Salvador Dali: The Persistence of Memory

Surrealism is present in both literature and art. It is a movement that has been influenced by Freudianism and seeks to express the imagination, as it is revealed in dreams, free of convention and conscious control of reason. It became the dominant movement in the 1920s and 30s, and it was practiced on an international level through various forms of expression.(1) Salvador Dali was one of the artists that predominated the movement. His painting, The Persistence of Memory, is an excellent example of the surrealist movement.
Salvador Dali was a Spanish surrealist painter in the 20th century. He was first influenced by futurism, which glorified the machine age, danger, and war.(2) By 1929, however, he had become a leader of the surrealist movement. In 1940, Dali escaped from the Nazi-occupied France and came to the United States. Here, he tried to create films, advertising, and ballet under the influence of surrealism. Dali was a multitalented artist with a fascinating imagination, and he left an incredible mark on contemporary culture.(3)
One of his most famous paintings is The Persistence of Memory, which was painted in 1931, near the beginning of his surrealist period.(4) He was just beginning to move into surrealism, so he still had a lot of changes ahead of him, but it is the beginning of a line of paintings that are very similar in style. It fits perfectly into the surrealist movement in that it depicts a hallucinatory dreamlike world with enigmatic objects that have hidden meanings.(5) It is a strange piece, and hard to understand without researching its background. There are many pieces of the painting to pay attention to. First of all, it the subjects at the forefront of the painting with a cliff in the background that overlooks a body of water; this is in the upper right-hand corner. The objects that are in this setting appear to be three melting watches; one draped over a tree-branch that is protruding from a solid block, one on the block itself, and one over what appears to be an amorphous head with a closed human eye painted on it and a neck trailing behind it. There is a fly standing on the clock that is draped over the edge of the block, and there is a pocket watch sitting nearby. There are ants crawling on the case of the pocket watch. Overall, the painting uses the elements of light, shape, and space in an interesting manner.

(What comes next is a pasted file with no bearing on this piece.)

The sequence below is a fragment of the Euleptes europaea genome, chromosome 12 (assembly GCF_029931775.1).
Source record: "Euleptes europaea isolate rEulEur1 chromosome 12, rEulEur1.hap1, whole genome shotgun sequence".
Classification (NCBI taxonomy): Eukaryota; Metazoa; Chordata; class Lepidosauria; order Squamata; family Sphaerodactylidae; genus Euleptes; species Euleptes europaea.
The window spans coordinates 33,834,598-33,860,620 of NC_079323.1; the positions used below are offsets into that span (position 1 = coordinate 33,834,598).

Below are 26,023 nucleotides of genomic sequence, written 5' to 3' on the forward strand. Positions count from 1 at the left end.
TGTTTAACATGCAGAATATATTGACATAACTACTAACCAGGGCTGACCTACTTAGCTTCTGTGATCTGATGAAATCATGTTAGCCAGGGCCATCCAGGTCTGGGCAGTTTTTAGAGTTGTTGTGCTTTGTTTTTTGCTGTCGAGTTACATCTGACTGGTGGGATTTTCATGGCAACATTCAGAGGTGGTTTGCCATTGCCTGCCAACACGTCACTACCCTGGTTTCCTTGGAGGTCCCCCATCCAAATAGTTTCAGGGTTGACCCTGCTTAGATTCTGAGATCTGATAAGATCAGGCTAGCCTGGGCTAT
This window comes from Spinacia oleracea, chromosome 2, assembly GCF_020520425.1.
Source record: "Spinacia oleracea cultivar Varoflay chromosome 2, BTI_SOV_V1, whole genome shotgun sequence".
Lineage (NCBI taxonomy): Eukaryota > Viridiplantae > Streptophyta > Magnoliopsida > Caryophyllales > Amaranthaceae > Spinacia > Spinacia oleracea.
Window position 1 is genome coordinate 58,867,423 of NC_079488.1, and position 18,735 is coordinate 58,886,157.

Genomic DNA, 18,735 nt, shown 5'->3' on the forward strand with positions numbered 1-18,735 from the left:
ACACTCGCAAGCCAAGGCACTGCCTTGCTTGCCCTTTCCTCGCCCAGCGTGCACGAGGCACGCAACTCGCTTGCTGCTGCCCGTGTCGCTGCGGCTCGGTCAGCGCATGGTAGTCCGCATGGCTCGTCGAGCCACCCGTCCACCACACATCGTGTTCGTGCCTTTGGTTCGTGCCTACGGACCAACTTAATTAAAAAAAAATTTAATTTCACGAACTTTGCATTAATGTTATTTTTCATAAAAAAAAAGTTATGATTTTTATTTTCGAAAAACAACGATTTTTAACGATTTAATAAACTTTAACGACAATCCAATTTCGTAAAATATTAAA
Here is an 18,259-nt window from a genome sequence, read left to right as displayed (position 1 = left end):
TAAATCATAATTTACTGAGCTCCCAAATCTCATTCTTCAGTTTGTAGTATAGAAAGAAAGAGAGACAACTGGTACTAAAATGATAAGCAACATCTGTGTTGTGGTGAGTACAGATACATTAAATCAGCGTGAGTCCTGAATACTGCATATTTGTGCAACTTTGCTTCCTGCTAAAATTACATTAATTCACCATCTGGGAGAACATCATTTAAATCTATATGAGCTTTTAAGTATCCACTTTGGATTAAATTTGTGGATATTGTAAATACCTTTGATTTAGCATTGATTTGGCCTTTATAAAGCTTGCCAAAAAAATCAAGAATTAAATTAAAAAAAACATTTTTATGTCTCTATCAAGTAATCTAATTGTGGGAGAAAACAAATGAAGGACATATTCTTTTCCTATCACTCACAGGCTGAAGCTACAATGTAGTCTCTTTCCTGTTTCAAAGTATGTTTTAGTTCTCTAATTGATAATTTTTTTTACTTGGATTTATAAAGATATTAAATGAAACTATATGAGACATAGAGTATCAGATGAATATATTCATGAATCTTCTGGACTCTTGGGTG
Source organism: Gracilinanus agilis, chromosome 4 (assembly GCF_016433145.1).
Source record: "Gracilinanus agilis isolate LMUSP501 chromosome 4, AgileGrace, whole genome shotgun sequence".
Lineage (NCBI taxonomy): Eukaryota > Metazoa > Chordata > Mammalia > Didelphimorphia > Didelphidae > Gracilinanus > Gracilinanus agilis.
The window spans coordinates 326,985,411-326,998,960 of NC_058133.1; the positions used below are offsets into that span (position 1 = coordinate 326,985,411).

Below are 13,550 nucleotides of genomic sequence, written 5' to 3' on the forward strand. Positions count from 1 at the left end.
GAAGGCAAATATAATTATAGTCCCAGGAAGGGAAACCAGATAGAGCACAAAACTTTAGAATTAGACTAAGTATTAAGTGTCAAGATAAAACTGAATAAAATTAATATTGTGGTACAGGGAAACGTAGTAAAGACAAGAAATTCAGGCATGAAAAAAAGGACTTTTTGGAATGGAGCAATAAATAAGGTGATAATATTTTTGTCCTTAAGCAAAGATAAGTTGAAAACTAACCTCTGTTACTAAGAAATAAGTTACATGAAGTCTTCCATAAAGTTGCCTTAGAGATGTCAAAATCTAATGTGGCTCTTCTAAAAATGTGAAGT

What is being depicted in this picture is a conglomeration of objects that give the viewer many associations to time, death, memory, desires, fears, and other such thoughts. Dali would create his paintings using a process that he called “paranoiac-critical”, which was a “spontaneous method of irrational knowledge based upon the interpretative-critical association of delirious phenomena”.(6) In a self-induced paranoia, he would begin a piece with a specific object in mind. He would then respond to that object with other objects, resulting in a strange image that expresses an irrational process, but releases the subconscious.(7) That was his main focus: the subconscious. For this painting in particular, Dali was looking at a plate of cheese during dinner one night and developed the idea of the melting clocks, which are the predominant figure of the piece.(8)